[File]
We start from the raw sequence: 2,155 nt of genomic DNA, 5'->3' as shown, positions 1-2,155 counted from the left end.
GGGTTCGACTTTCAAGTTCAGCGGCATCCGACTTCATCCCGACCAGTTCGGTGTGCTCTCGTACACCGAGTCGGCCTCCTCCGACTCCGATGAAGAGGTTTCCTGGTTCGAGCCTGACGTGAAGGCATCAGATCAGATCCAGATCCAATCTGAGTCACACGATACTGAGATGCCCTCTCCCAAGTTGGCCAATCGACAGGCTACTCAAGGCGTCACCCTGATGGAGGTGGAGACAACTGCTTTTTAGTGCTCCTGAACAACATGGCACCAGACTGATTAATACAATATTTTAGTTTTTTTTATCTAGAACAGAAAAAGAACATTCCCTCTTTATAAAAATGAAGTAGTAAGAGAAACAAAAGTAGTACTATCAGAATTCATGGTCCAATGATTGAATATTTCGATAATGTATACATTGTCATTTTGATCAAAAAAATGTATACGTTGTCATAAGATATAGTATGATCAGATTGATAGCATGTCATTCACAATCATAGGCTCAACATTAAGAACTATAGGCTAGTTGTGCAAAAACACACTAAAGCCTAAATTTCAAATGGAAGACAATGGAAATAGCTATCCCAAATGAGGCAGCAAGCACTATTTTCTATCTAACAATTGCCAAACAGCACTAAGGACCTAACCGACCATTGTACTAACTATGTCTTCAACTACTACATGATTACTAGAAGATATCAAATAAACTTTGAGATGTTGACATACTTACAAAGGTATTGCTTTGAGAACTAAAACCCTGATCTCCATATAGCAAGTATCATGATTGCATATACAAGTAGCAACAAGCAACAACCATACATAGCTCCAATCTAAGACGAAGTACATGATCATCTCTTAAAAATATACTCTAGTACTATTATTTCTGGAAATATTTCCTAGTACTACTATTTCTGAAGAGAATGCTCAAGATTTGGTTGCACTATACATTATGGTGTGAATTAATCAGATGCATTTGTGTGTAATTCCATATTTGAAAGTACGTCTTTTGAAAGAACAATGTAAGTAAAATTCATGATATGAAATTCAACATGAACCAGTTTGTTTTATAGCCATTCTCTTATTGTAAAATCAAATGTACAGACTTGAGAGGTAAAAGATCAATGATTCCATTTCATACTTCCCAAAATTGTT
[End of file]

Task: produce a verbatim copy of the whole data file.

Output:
We start from the raw sequence: 2,155 nt of genomic DNA, 5'->3' as shown, positions 1-2,155 counted from the left end.
GGGTTCGACTTTCAAGTTCAGCGGCATCCGACTTCATCCCGACCAGTTCGGTGTGCTCTCGTACACCGAGTCGGCCTCCTCCGACTCCGATGAAGAGGTTTCCTGGTTCGAGCCTGACGTGAAGGCATCAGATCAGATCCAGATCCAATCTGAGTCACACGATACTGAGATGCCCTCTCCCAAGTTGGCCAATCGACAGGCTACTCAAGGCGTCACCCTGATGGAGGTGGAGACAACTGCTTTTTAGTGCTCCTGAACAACATGGCACCAGACTGATTAATACAATATTTTAGTTTTTTTTATCTAGAACAGAAAAAGAACATTCCCTCTTTATAAAAATGAAGTAGTAAGAGAAACAAAAGTAGTACTATCAGAATTCATGGTCCAATGATTGAATATTTCGATAATGTATACATTGTCATTTTGATCAAAAAAATGTATACGTTGTCATAAGATATAGTATGATCAGATTGATAGCATGTCATTCACAATCATAGGCTCAACATTAAGAACTATAGGCTAGTTGTGCAAAAACACACTAAAGCCTAAATTTCAAATGGAAGACAATGGAAATAGCTATCCCAAATGAGGCAGCAAGCACTATTTTCTATCTAACAATTGCCAAACAGCACTAAGGACCTAACCGACCATTGTACTAACTATGTCTTCAACTACTACATGATTACTAGAAGATATCAAATAAACTTTGAGATGTTGACATACTTACAAAGGTATTGCTTTGAGAACTAAAACCCTGATCTCCATATAGCAAGTATCATGATTGCATATACAAGTAGCAACAAGCAACAACCATACATAGCTCCAATCTAAGACGAAGTACATGATCATCTCTTAAAAATATACTCTAGTACTATTATTTCTGGAAATATTTCCTAGTACTACTATTTCTGAAGAGAATGCTCAAGATTTGGTTGCACTATACATTATGGTGTGAATTAATCAGATGCATTTGTGTGTAATTCCATATTTGAAAGTACGTCTTTTGAAAGAACAATGTAAGTAAAATTCATGATATGAAATTCAACATGAACCAGTTTGTTTTATAGCCATTCTCTTATTGTAAAATCAAATGTACAGACTTGAGAGGTAAAAGATCAATGATTCCATTTCATACTTCCCAAAATTGTT